Since Leung Chun-ying announced last Friday that he would not seek a second term, Hong Kong has been in ferment as candidates step forward to take his place.
But in Shanghai, China’s commercial capital, no-one is talking or thinking about it.
The city’s newspapers have no coverage of the leadership contest and Hong Kong newspapers are unavailable.
The websites of most Hong Kong newspapers are blocked, except for the pro-Communist dailies. Upmarket hotels offer CNN, BBC and NHK, but not Hong Kong channels like TVB or the Cable stations.
“My friends don’t care about politics in Hong Kong,” said Richard Ward, a Briton who works in a Chinese property company. “The whole issue is far from their thoughts. How big is Hong Kong? How big is Shanghai? I didn’t know that Leung had announced he would not run again.”
Liu Meiling, a hotel manager, said censorship of the media and the internet had a political agenda. “We cannot find out about Hong Kong even if we want to. It is not something we decide. We are in the dark about it. So we know more about politics in the US than in Taiwan and Hong Kong.”
Huang Li, a company secretary, said she was unaware that Leung was not seeking a second term. “We are more interested in mainland news than about what’s happening in Hong Kong. It is far away. I went there and bought many cosmetics. I will do so again. I enjoyed the trip.”
On Thursday, the main stories in Shanghai newspapers were about improving environmental standards and controlling bubbles in the economy.
The city’s Environmental Protection Bureau announced a new emergency response for severe air pollution. It said major polluting industries were required to cut or shut down production on heavily polluted days.
Another story laid out the schedule for buying railway tickets for the upcoming Chinese New Year.
The headline story in Liberation Daily on Thursday was about President Xi Jinping’s messages of condolence to the leaders of Turkey and Egypt for the victims of terrorist attacks in the two countries.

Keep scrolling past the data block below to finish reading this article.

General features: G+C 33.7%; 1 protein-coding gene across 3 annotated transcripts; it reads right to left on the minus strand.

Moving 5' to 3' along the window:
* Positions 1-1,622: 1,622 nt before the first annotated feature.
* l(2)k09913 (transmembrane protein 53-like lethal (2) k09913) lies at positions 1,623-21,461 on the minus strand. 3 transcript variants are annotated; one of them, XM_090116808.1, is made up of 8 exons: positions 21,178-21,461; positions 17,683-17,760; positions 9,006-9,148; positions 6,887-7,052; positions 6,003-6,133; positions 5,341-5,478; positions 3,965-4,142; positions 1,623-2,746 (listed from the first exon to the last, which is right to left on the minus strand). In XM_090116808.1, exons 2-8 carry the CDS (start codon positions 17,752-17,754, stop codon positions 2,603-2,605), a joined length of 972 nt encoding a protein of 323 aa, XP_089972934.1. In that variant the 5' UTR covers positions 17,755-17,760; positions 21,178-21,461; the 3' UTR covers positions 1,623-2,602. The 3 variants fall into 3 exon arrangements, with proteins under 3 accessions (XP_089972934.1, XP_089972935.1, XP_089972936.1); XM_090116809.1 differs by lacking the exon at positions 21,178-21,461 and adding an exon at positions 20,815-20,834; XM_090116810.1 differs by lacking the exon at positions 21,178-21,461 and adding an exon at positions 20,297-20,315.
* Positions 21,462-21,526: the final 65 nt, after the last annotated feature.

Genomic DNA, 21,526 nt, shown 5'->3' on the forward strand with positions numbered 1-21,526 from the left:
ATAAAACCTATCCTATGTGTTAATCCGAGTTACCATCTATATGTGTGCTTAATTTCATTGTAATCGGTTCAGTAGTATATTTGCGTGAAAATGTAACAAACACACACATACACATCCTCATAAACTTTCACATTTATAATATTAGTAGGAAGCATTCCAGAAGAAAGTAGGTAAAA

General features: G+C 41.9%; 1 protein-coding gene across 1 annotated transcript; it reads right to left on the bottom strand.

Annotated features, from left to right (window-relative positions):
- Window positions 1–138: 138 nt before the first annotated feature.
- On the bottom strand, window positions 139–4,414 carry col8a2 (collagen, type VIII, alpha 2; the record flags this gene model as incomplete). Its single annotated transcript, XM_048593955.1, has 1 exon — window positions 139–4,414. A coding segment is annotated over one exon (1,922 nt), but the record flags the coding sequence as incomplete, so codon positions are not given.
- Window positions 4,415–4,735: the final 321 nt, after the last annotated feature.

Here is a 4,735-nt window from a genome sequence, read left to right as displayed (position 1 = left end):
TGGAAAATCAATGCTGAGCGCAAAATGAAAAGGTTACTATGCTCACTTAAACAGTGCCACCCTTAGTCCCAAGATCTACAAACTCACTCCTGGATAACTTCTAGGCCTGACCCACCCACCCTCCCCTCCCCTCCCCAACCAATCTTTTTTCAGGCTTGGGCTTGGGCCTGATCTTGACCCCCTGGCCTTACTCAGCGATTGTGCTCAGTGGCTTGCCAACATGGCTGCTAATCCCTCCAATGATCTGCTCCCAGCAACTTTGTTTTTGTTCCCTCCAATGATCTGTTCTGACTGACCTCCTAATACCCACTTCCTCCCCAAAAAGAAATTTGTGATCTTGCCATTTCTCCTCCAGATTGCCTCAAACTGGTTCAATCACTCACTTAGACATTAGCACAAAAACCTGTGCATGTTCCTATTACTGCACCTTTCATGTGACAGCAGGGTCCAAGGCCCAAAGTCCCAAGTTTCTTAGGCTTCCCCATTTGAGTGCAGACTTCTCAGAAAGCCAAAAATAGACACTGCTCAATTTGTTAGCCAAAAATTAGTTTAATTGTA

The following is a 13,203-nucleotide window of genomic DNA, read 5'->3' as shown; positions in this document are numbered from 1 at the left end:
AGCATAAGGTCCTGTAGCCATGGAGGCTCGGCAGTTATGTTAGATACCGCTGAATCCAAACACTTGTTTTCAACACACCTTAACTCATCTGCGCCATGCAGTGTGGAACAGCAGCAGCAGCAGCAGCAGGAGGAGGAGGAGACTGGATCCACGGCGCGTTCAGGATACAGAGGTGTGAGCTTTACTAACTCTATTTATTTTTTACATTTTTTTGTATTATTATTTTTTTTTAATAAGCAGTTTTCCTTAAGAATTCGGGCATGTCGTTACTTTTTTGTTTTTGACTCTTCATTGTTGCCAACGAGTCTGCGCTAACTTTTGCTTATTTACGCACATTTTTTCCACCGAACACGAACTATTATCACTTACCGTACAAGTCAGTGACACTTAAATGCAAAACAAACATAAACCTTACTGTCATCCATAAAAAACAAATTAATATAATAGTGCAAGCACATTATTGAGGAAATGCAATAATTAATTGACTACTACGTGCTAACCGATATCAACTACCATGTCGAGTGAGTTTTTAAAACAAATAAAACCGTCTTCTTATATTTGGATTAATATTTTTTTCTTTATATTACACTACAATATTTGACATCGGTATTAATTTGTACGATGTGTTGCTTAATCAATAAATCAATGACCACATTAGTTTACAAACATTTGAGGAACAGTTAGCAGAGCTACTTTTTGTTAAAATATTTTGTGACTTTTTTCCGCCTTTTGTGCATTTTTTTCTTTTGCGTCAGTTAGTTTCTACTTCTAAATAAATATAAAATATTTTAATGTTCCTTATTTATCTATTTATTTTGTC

Hong Kong is known here as a holiday and shopping destination. “I have been there with my husband and child to visit Disneyland and buy things,” said Wang Xiu, who works in an advertising company.
“The Disneyland there is smaller than the one in Shanghai but has its own distinctive character. It is cleaner and you do not have to wait so long to go to an attraction. In Shanghai, it can be two to three hours. Hong Kong is also a good place for shopping, with cheaper prices for many items.”
Smith said his high-income colleagues used to go to Hong Kong for holidays. “But they have given up. Each time they were insulted for speaking Mandarin. They switched to speaking English but were hurt by the experience. They are well-paid, sophisticated people and cannot tolerate such treatment. So they take holidays in Taiwan or Japan instead. Why do they need to go to Hong Kong? You can buy here most of what is available in Hong Kong.
“People here are most concerned about their daily life, what they earn and the difficulties of buying an apartment. Politics are far from their mind,” he added.
News from Hong Kong and Taiwan is censored because people there enjoy civil and political rights denied to those in the mainland.
The central government does not want and will not allow a struggle for such rights to become part of the public debate here. Why can people in those two places have a say in choosing their leaders when mainland citizens cannot?
The population of Shanghai, at 24 million, is more than triple that of Hong Kong.
Life for the vast majority of people – other than the rich – is a daily struggle.
During the last 12 months, the average cost of housing has risen nearly 100 percent, putting an urban apartment far beyond the reach of a middle class couple who both work.
In 2015 the average salary in the city was 7,108 yuan (US$1,023), down from 7,214 yuan in 2014, according to recruitment portal Zhaopin.com.
Each day people make long commuting journeys on crowded subway lines and buses to reach their offices and factories; they will spend their whole working life servicing the debt on their apartment.
They worry about rising costs for education and about major illness for themselves and their families; do they have insurance and, if so, will it cover the full cost of the treatment?
How can they still think about Hong Kong’s next chief executive?
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